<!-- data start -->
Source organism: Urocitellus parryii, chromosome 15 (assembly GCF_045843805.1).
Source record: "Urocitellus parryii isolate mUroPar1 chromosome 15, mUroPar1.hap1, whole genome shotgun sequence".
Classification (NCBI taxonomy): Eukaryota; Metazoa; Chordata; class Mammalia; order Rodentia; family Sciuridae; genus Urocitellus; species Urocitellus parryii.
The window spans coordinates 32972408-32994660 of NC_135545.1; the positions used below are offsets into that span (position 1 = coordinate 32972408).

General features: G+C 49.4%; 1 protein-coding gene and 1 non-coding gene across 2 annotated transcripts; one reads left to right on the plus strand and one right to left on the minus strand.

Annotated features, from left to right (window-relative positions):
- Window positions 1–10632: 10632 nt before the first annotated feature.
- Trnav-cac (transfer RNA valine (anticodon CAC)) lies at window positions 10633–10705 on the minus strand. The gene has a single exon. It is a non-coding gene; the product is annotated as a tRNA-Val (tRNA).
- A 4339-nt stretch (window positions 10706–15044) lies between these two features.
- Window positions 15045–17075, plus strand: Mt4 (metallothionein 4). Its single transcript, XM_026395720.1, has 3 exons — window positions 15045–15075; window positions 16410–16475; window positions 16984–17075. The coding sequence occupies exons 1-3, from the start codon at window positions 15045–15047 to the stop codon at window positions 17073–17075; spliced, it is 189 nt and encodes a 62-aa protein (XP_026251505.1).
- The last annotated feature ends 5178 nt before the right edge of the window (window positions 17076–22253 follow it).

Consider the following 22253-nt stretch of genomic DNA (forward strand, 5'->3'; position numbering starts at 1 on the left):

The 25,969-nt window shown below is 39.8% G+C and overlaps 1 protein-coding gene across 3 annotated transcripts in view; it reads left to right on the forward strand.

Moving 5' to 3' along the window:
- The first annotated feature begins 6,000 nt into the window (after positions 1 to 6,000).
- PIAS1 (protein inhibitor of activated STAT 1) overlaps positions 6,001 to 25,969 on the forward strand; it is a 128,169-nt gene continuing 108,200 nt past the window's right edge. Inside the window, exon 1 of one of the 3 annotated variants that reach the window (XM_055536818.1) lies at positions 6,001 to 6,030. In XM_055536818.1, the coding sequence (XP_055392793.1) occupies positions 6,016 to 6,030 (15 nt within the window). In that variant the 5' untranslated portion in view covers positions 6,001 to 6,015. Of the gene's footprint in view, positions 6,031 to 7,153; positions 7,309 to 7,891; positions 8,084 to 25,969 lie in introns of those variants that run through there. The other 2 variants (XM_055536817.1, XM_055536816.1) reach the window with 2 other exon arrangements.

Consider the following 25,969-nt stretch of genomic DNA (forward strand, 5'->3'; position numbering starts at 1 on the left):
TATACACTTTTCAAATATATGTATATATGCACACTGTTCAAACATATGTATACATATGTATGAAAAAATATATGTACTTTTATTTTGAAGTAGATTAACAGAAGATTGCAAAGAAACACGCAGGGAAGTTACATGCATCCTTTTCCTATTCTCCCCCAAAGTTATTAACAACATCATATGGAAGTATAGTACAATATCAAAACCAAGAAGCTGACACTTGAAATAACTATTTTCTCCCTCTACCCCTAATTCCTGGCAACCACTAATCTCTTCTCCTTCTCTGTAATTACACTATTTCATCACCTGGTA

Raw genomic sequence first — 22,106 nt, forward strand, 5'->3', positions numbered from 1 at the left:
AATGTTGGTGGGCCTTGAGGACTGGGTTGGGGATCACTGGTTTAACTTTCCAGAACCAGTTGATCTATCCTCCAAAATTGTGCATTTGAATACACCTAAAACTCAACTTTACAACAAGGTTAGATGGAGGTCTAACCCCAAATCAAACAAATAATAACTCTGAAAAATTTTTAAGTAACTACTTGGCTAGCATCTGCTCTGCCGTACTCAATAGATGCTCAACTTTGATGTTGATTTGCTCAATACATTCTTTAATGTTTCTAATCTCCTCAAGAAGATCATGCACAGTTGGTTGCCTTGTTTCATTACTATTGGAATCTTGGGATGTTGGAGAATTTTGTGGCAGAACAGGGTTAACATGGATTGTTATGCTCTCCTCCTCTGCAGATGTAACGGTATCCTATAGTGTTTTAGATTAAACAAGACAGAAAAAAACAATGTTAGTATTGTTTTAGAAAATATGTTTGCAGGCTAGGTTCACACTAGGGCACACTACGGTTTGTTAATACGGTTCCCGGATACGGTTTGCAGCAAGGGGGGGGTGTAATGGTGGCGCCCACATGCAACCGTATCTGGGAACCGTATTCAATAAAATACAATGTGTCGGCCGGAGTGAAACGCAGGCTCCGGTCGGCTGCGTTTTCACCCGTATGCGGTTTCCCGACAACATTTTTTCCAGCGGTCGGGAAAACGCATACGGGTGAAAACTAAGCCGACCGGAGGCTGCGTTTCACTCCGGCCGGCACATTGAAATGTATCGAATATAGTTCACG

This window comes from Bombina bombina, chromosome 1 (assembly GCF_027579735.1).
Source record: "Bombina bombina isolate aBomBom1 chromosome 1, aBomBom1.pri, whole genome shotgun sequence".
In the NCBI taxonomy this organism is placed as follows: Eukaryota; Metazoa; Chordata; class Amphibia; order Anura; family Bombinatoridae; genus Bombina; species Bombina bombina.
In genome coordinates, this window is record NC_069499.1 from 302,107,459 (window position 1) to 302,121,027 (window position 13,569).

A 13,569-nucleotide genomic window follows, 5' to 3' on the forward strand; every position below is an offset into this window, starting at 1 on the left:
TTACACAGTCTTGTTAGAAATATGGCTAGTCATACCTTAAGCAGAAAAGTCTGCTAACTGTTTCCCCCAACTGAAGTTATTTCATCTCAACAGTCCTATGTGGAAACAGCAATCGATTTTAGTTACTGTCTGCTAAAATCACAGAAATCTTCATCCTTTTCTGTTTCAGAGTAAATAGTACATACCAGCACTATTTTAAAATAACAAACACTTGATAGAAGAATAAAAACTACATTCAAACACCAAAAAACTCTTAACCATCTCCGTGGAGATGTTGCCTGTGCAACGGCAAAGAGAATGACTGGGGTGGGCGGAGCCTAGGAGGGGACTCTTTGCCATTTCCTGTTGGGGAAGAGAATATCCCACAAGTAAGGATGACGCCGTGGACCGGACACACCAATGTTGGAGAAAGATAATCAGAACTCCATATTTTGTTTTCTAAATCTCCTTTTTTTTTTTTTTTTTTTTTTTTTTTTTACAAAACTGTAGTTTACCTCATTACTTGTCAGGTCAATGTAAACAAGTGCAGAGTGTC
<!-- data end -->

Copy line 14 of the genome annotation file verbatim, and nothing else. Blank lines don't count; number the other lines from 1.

Moving 5' to 3' along the window: